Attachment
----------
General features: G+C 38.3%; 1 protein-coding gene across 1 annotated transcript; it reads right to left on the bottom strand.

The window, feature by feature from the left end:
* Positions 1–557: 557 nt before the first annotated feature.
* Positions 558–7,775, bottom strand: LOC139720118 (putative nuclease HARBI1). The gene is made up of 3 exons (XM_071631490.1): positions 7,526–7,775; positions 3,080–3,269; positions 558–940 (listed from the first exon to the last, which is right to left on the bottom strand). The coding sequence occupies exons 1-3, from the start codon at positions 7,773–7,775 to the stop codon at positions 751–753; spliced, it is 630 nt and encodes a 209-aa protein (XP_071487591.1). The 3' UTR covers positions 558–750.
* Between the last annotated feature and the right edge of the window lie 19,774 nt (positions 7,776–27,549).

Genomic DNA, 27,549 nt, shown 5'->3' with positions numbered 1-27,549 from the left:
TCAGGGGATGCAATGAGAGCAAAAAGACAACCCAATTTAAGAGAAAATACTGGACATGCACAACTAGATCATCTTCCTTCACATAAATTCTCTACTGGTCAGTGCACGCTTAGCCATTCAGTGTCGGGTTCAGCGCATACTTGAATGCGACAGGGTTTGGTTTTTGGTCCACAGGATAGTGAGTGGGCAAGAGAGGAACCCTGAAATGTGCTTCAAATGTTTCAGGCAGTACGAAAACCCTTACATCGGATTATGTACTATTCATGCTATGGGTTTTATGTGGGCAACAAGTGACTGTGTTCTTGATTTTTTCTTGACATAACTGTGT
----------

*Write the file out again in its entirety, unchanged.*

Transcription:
General features: G+C 38.3%; 1 protein-coding gene across 1 annotated transcript; it reads right to left on the bottom strand.

The window, feature by feature from the left end:
* Positions 1–557: 557 nt before the first annotated feature.
* Positions 558–7,775, bottom strand: LOC139720118 (putative nuclease HARBI1). The gene is made up of 3 exons (XM_071631490.1): positions 7,526–7,775; positions 3,080–3,269; positions 558–940 (listed from the first exon to the last, which is right to left on the bottom strand). The coding sequence occupies exons 1-3, from the start codon at positions 7,773–7,775 to the stop codon at positions 751–753; spliced, it is 630 nt and encodes a 209-aa protein (XP_071487591.1). The 3' UTR covers positions 558–750.
* Between the last annotated feature and the right edge of the window lie 19,774 nt (positions 7,776–27,549).

Genomic DNA, 27,549 nt, shown 5'->3' with positions numbered 1-27,549 from the left:
TCAGGGGATGCAATGAGAGCAAAAAGACAACCCAATTTAAGAGAAAATACTGGACATGCACAACTAGATCATCTTCCTTCACATAAATTCTCTACTGGTCAGTGCACGCTTAGCCATTCAGTGTCGGGTTCAGCGCATACTTGAATGCGACAGGGTTTGGTTTTTGGTCCACAGGATAGTGAGTGGGCAAGAGAGGAACCCTGAAATGTGCTTCAAATGTTTCAGGCAGTACGAAAACCCTTACATCGGATTATGTACTATTCATGCTATGGGTTTTATGTGGGCAACAAGTGACTGTGTTCTTGATTTTTTCTTGACATAACTGTGT